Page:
The British Navy created Underwater Hockey, sometimes known as Octopush, in the 1950s to keep its divers in shape and increase their effectiveness underwater. Later, it gained popularity in Australia before spreading to other countries. The sport combines elements of swimming and ice hockey to produce a combative and physically demanding match.


The Octopush, which was invented by the British Navy in the 1950s, is another name for underwater hockey. The activity was created to keep navy soldiers in good physical shape and to increase their effectiveness in deep water.

Played between two teams, pusher hockey is a contact sport that involves moving the hockey puck with a stick or pusher at the bottom of a pool.

Underwater hockey is overseen by the Confédération Mondiale des Activités Subaquatiques (CMAS), which is an international organisation. The equipment needed for the play includes a diving mask, snorkels, a playing stick, an ear protector, fins, swimsuit, gloves, and a puck.

Only six players from each team compete in the team sport of underwater hockey, which is played between two teams of ten players each. The goal-line wall must be touched by the players as well as the hockey puck. They typically play in a 3-3 formation, with three players on offence and three on defence. The winning team is the one with the highest final score. Until a break or foul is called by the referee, all players must be submerged.

History of Underwater Hockey

The underwater version of hockey has its origins in the United Kingdom, where Alan Blake created it in 1954. In two on two games in the same year, the first set of official rules was put to the test. The first Octopush matches between Southsea, Bournemouth, and Brighton were conducted in early 1955. The game was won by the Southsea team.

By 1950, the Durban Undersea Club's affiliation allowed the sport to spread its wings into Durban, South Africa. Max Doveton's club members played the first games ever in the pool. Norm Leibeck introduced the sport to Canada and the United States in 1962.

The Underwater Hockey Association of British Columbia (UHABC) was established with the support of the British Columbian government ten years later as the sport's popularity grew. The Margaret River hosted the inaugural Australian Underwater Hockey Championships in 1975. The women's competition was included in the championship category by 1981.

The sport was first practised in the Philippines in the late 1970s, and from there it quickly expanded throughout Asia. With growing participation, a junior division was also added in 1990.

Players & Equipment

There are ten players on each squad. Just 6 players will ever be submerged in the water at once, with the remaining 4 acting as rolling substitutions, much like in ice hockey. The players stay put on the pool's bottom where the 3 lb puck will be placed. Players are permitted to pass the puck to teammates along the floor using a stick that is roughly one foot long and linked to their glove.

Players are permitted to wear a mask, snorkel, earplugs, fins, swimwear, and gloves in addition to the stick. Even though the sport primarily avoids contact, it may nonetheless get rough and physical, much like basketball. One of the most difficult talents for players to master in underwater hockey is the capacity to hold their breath for long periods.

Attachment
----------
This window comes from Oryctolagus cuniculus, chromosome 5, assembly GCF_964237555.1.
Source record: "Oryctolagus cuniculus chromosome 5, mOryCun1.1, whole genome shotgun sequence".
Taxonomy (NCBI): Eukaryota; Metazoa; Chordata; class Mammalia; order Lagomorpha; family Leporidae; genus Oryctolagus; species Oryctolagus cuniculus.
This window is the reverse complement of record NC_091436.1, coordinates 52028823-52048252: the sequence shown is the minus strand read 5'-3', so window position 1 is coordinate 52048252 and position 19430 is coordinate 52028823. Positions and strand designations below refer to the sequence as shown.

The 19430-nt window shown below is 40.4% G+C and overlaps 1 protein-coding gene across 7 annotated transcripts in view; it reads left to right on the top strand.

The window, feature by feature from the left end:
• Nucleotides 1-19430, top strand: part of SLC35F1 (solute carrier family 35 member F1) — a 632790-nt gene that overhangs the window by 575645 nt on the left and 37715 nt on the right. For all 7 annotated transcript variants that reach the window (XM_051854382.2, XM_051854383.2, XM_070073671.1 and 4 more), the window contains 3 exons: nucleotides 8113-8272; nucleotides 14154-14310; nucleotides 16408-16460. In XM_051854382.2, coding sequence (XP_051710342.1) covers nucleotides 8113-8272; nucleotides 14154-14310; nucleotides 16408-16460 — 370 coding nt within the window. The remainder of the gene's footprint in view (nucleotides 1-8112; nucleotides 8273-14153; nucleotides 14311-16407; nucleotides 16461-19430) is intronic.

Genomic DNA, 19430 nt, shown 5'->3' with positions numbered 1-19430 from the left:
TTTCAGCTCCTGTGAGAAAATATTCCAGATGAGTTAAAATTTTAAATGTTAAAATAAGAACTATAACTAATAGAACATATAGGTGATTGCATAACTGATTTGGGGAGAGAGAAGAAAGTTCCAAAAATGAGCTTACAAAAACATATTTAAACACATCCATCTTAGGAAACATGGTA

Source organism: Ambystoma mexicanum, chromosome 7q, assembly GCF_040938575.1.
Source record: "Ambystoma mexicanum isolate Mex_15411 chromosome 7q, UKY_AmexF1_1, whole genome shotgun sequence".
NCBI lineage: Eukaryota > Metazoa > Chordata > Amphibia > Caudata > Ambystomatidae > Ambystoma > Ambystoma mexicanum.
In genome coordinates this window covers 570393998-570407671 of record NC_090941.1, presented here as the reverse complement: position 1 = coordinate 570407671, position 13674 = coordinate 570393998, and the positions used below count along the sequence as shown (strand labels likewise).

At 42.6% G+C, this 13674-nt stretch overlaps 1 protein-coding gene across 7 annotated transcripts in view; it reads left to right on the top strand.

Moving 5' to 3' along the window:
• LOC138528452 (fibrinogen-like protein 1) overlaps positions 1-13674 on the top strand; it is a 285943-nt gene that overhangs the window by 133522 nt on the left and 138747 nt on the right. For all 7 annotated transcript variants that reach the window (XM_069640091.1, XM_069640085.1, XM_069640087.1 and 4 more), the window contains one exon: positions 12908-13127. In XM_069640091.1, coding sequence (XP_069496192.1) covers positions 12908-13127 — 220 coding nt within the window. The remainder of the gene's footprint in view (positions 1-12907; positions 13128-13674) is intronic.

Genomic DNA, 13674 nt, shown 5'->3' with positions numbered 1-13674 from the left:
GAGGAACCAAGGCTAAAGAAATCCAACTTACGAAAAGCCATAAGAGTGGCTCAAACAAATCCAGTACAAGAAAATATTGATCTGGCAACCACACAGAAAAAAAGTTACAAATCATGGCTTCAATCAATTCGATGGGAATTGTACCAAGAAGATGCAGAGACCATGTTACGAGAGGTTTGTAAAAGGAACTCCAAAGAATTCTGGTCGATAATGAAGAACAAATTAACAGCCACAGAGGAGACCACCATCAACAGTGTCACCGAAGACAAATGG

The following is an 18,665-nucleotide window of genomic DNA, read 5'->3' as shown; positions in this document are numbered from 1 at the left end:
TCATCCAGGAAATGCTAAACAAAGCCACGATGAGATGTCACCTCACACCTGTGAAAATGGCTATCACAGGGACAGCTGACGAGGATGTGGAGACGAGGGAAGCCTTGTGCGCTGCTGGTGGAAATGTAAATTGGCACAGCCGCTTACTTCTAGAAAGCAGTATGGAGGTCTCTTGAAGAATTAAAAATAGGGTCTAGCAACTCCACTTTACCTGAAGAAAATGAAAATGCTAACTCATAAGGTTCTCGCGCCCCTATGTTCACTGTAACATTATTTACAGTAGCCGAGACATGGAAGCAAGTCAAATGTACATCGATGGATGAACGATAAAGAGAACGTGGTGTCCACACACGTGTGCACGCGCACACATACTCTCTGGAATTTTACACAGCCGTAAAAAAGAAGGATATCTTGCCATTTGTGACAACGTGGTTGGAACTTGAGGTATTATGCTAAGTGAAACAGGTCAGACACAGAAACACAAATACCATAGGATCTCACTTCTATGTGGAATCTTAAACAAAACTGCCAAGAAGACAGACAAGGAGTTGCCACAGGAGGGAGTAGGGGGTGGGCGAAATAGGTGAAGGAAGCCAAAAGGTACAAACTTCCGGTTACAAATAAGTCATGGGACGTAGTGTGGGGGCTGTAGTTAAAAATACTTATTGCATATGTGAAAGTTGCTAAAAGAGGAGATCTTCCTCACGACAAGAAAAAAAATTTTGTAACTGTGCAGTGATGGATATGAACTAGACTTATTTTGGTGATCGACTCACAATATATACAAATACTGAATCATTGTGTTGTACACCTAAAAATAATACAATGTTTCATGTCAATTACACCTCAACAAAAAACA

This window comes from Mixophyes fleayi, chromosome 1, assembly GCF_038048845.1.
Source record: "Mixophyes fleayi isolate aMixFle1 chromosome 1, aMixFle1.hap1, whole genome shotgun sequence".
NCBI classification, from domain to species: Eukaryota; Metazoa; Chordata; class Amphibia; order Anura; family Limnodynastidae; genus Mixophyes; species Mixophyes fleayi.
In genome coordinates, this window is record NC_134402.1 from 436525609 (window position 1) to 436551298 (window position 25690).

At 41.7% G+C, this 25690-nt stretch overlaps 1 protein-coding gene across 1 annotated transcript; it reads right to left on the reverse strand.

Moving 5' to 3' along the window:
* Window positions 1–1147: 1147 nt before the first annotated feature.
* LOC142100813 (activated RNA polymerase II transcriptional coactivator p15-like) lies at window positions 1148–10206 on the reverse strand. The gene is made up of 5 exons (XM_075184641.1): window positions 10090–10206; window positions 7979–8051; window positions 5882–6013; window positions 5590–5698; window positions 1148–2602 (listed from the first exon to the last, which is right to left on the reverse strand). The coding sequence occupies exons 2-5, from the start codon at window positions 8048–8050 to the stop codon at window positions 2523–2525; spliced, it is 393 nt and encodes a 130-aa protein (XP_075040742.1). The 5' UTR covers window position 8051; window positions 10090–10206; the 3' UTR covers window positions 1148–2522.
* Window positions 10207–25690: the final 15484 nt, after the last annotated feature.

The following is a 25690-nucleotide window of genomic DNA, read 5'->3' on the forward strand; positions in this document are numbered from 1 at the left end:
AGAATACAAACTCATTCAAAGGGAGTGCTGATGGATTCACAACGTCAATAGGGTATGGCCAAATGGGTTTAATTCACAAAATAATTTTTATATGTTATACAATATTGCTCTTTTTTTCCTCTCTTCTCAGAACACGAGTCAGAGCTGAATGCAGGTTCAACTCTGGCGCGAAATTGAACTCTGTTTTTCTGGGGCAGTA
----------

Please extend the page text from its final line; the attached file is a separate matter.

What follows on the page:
The pool is typically around 25 metres long, 12 metres wide, and 2 metres deep. As a goal, ropes or lead weights can be employed.


A team scores a goal when they successfully use their stick to shoot the puck into the net of their rival. No other object or body part may be utilised throughout the game, and any goals that are thought to have been made with the player's body will be considered a foul in the opponent's favour.

Winning the Game

The side with the most goals is declared the winner when the stipulated time has expired. The game is extended by 15 minutes if there is a tie at the end of the scheduled time.

Rules of Underwater Hockey

  • Teams are made up of 10 players, with 6 of those players always in the pool. The other 4 serve as rolling replacements.
  • The length of a game is two 15-minute halves with a 5-minute break in between.
  • Formations are used, however, players often cover zones rather than take up positions.
  • Teams can be divided into attack and defence groups. Midfielder variations have also been reported in the past.
  • Players cannot use any body parts to help move the puck; they can only score with the stick in their hands. Players may not make physical contact with other players unless they have the puck in their control.


Everyone of any age, gender, or physicality can enjoy playing underwater hockey. Many of us have been playing together for well over ten years. It is a sport where there are no risks of getting hurt while sprinting, stopping unexpectedly, or being struck by a vehicle! It is a growing sport that keeps its participants interested. Each game is unique, and each player must defeat their rival while navigating the water, mastering the luck, and satisfying their intrinsic desire to breathe. A lot of communication occurs before and after the games and teamwork and anticipation are key.

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